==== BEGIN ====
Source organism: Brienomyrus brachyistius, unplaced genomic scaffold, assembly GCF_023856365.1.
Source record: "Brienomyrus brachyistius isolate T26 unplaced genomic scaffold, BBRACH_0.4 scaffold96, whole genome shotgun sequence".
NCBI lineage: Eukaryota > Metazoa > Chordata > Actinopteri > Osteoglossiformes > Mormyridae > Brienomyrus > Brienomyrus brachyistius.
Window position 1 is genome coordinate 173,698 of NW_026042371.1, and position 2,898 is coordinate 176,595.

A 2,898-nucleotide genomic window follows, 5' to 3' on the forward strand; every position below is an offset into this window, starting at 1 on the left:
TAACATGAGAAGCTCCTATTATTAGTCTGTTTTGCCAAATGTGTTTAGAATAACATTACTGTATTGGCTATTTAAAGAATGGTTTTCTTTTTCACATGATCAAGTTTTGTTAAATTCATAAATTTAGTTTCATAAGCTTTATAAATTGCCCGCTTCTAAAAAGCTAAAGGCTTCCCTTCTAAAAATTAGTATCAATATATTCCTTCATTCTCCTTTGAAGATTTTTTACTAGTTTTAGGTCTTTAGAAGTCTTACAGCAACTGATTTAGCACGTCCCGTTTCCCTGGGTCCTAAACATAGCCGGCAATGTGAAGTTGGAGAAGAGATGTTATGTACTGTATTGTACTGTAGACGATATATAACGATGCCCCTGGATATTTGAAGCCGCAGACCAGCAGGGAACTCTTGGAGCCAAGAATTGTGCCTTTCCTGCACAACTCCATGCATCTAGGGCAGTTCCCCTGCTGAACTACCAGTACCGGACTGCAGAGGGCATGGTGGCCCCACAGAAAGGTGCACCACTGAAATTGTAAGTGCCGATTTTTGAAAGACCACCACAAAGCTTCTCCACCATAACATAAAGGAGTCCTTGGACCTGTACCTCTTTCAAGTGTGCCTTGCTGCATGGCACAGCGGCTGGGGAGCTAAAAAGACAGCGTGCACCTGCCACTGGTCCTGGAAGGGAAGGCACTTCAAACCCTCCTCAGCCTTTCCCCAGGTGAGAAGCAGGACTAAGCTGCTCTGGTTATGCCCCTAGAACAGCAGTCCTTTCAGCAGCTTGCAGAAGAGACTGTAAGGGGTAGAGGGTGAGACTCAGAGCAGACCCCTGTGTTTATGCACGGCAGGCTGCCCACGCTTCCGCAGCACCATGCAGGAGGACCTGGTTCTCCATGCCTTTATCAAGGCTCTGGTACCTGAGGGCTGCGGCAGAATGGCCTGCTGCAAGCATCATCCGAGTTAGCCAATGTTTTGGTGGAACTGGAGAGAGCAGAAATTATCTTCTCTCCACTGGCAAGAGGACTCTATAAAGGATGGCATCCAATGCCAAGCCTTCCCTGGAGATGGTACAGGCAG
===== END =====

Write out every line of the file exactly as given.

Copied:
Source organism: Brienomyrus brachyistius, unplaced genomic scaffold, assembly GCF_023856365.1.
Source record: "Brienomyrus brachyistius isolate T26 unplaced genomic scaffold, BBRACH_0.4 scaffold96, whole genome shotgun sequence".
NCBI lineage: Eukaryota > Metazoa > Chordata > Actinopteri > Osteoglossiformes > Mormyridae > Brienomyrus > Brienomyrus brachyistius.
Window position 1 is genome coordinate 173,698 of NW_026042371.1, and position 2,898 is coordinate 176,595.

A 2,898-nucleotide genomic window follows, 5' to 3' on the forward strand; every position below is an offset into this window, starting at 1 on the left:
TAACATGAGAAGCTCCTATTATTAGTCTGTTTTGCCAAATGTGTTTAGAATAACATTACTGTATTGGCTATTTAAAGAATGGTTTTCTTTTTCACATGATCAAGTTTTGTTAAATTCATAAATTTAGTTTCATAAGCTTTATAAATTGCCCGCTTCTAAAAAGCTAAAGGCTTCCCTTCTAAAAATTAGTATCAATATATTCCTTCATTCTCCTTTGAAGATTTTTTACTAGTTTTAGGTCTTTAGAAGTCTTACAGCAACTGATTTAGCACGTCCCGTTTCCCTGGGTCCTAAACATAGCCGGCAATGTGAAGTTGGAGAAGAGATGTTATGTACTGTATTGTACTGTAGACGATATATAACGATGCCCCTGGATATTTGAAGCCGCAGACCAGCAGGGAACTCTTGGAGCCAAGAATTGTGCCTTTCCTGCACAACTCCATGCATCTAGGGCAGTTCCCCTGCTGAACTACCAGTACCGGACTGCAGAGGGCATGGTGGCCCCACAGAAAGGTGCACCACTGAAATTGTAAGTGCCGATTTTTGAAAGACCACCACAAAGCTTCTCCACCATAACATAAAGGAGTCCTTGGACCTGTACCTCTTTCAAGTGTGCCTTGCTGCATGGCACAGCGGCTGGGGAGCTAAAAAGACAGCGTGCACCTGCCACTGGTCCTGGAAGGGAAGGCACTTCAAACCCTCCTCAGCCTTTCCCCAGGTGAGAAGCAGGACTAAGCTGCTCTGGTTATGCCCCTAGAACAGCAGTCCTTTCAGCAGCTTGCAGAAGAGACTGTAAGGGGTAGAGGGTGAGACTCAGAGCAGACCCCTGTGTTTATGCACGGCAGGCTGCCCACGCTTCCGCAGCACCATGCAGGAGGACCTGGTTCTCCATGCCTTTATCAAGGCTCTGGTACCTGAGGGCTGCGGCAGAATGGCCTGCTGCAAGCATCATCCGAGTTAGCCAATGTTTTGGTGGAACTGGAGAGAGCAGAAATTATCTTCTCTCCACTGGCAAGAGGACTCTATAAAGGATGGCATCCAATGCCAAGCCTTCCCTGGAGATGGTACAGGCAG